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Assume you have k cointegrated time series $Y$. You want to estimate a VECM and have figured out a suitable lag order p, cointegration rank r and the normalized cointegrating vector $\beta'$. You specified a model (in matrix notation) $$\Delta Y_{t} = \alpha \beta'Y_{t-1} +\Gamma\Delta X + U_t.$$ The error term $U$ is some i.i.d mean zero random variable and $\Delta X$ are lagged $\Delta Y_{t-i}$'s for $i=1,..,p-1$. A more complete description of the model can be found in on p.286 in Lutkepohls book "New introduction to multiple time series" (2005).

I am interested in the $k\times r$ dimensional vector $\alpha$. I want to know the range of possible values we could expect the elements in $\alpha$ to take on, and when there are signs a certain $\alpha$ is "off". This term $\alpha$ is often referred to as the "loading matrix" or "speed of adjustment (to equilibrium) parameter".

Some thoughts to get us on our way; in this excellent post Hardy gives an argument that $\alpha$ can be both positive and negative. Freedom in the choice of normalization of $\beta$ seems to permit this. However, here and here claims are made that $\alpha$ can (1) not be positive, and (2) typically does not exceed 1 in absolute terms, since this would violate stationarity.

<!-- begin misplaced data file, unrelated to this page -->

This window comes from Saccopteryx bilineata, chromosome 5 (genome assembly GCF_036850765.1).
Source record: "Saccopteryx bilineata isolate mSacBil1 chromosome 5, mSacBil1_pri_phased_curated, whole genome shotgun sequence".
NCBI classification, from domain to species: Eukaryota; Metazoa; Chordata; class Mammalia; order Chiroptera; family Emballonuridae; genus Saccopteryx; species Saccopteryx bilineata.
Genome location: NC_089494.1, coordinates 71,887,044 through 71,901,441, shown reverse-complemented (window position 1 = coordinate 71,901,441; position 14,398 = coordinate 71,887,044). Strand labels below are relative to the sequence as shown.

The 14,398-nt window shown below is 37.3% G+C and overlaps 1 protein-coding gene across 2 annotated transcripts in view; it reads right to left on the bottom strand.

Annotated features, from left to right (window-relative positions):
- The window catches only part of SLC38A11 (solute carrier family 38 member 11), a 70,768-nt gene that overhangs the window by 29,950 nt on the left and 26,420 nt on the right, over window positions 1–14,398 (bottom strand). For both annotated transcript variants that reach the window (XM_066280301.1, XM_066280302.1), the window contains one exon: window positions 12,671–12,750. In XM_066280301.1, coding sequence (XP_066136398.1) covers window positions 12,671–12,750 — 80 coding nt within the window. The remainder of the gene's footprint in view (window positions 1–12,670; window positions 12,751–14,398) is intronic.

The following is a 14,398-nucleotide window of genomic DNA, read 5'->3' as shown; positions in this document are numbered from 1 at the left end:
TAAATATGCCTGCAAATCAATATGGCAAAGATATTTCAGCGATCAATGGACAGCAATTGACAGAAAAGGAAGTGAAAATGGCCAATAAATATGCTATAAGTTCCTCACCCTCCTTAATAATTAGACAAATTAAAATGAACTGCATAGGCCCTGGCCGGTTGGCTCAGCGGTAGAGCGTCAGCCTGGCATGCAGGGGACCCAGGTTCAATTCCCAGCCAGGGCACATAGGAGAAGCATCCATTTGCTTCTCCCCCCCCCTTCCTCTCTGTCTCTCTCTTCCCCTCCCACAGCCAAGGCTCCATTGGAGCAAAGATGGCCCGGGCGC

A thought experiment, consider the following VECM in equilibrium and imagine a unit shock in $y_{t-1}$ at t-1; $$\Delta y_{1,t}=\alpha_1(y_{1,t-1}-y_{2,t-1}) \\ \Delta y_{2,t}=\alpha_2(y_{1,t-1}-y_{2,t-1}).$$ When all else equal, what follows $$\Delta y_{1,t} = \alpha_1 \\ \Delta y_{2,t} = \alpha_2 \\ \Delta y_{1,t+1}=\alpha_1(\alpha_1-\alpha_2) \\ \Delta y_{2,t+1}=\alpha_2(\alpha_1-\alpha_2) \\ \Delta y_{1,t+2}=\alpha_1((\alpha_1-\alpha_2)^2) \\ \Delta y_{2,t+2}=\alpha_2((\alpha_1-\alpha_2)^2).$$ This seems to suggest there is a restriction on the difference or sum of alphas, since when the difference in alpha in this example is greater then one the error correction term will grow to infinity, which violates stationarity. But it would suggest that an individual element alpha can take on any value, and that only the collection of all elements of alpha together is restricted.

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  • $\begingroup$ See also this, this and this. $\endgroup$ Sep 28, 2020 at 17:54
  • $\begingroup$ Thank you for the additional links. I think we can consider this issue of positive adjustment coefficients resolved. Now the issue of the magnitude of elements in alpha and whether there are possible connections/restrictions when evaluating these elements as a whole. $\endgroup$ Sep 28, 2020 at 20:28

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